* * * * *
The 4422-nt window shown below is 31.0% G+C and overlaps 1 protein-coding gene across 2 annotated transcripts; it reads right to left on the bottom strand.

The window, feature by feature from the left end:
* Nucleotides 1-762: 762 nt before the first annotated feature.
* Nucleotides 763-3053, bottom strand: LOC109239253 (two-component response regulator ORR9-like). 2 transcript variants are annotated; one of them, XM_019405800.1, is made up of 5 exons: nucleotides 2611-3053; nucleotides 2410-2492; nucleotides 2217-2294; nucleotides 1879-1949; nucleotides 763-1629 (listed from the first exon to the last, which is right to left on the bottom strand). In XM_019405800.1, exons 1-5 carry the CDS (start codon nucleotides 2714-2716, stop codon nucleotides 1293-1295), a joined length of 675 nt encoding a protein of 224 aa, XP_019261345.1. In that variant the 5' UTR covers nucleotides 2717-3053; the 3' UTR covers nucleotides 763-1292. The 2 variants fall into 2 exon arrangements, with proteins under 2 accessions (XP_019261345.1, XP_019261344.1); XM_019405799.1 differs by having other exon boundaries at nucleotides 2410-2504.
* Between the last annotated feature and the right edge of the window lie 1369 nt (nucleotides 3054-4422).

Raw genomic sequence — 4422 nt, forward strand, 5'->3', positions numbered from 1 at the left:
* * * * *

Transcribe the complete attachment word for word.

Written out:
The 4422-nt window shown below is 31.0% G+C and overlaps 1 protein-coding gene across 2 annotated transcripts; it reads right to left on the bottom strand.

The window, feature by feature from the left end:
* Nucleotides 1-762: 762 nt before the first annotated feature.
* Nucleotides 763-3053, bottom strand: LOC109239253 (two-component response regulator ORR9-like). 2 transcript variants are annotated; one of them, XM_019405800.1, is made up of 5 exons: nucleotides 2611-3053; nucleotides 2410-2492; nucleotides 2217-2294; nucleotides 1879-1949; nucleotides 763-1629 (listed from the first exon to the last, which is right to left on the bottom strand). In XM_019405800.1, exons 1-5 carry the CDS (start codon nucleotides 2714-2716, stop codon nucleotides 1293-1295), a joined length of 675 nt encoding a protein of 224 aa, XP_019261345.1. In that variant the 5' UTR covers nucleotides 2717-3053; the 3' UTR covers nucleotides 763-1292. The 2 variants fall into 2 exon arrangements, with proteins under 2 accessions (XP_019261345.1, XP_019261344.1); XM_019405799.1 differs by having other exon boundaries at nucleotides 2410-2504.
* Between the last annotated feature and the right edge of the window lie 1369 nt (nucleotides 3054-4422).

Raw genomic sequence — 4422 nt, forward strand, 5'->3', positions numbered from 1 at the left: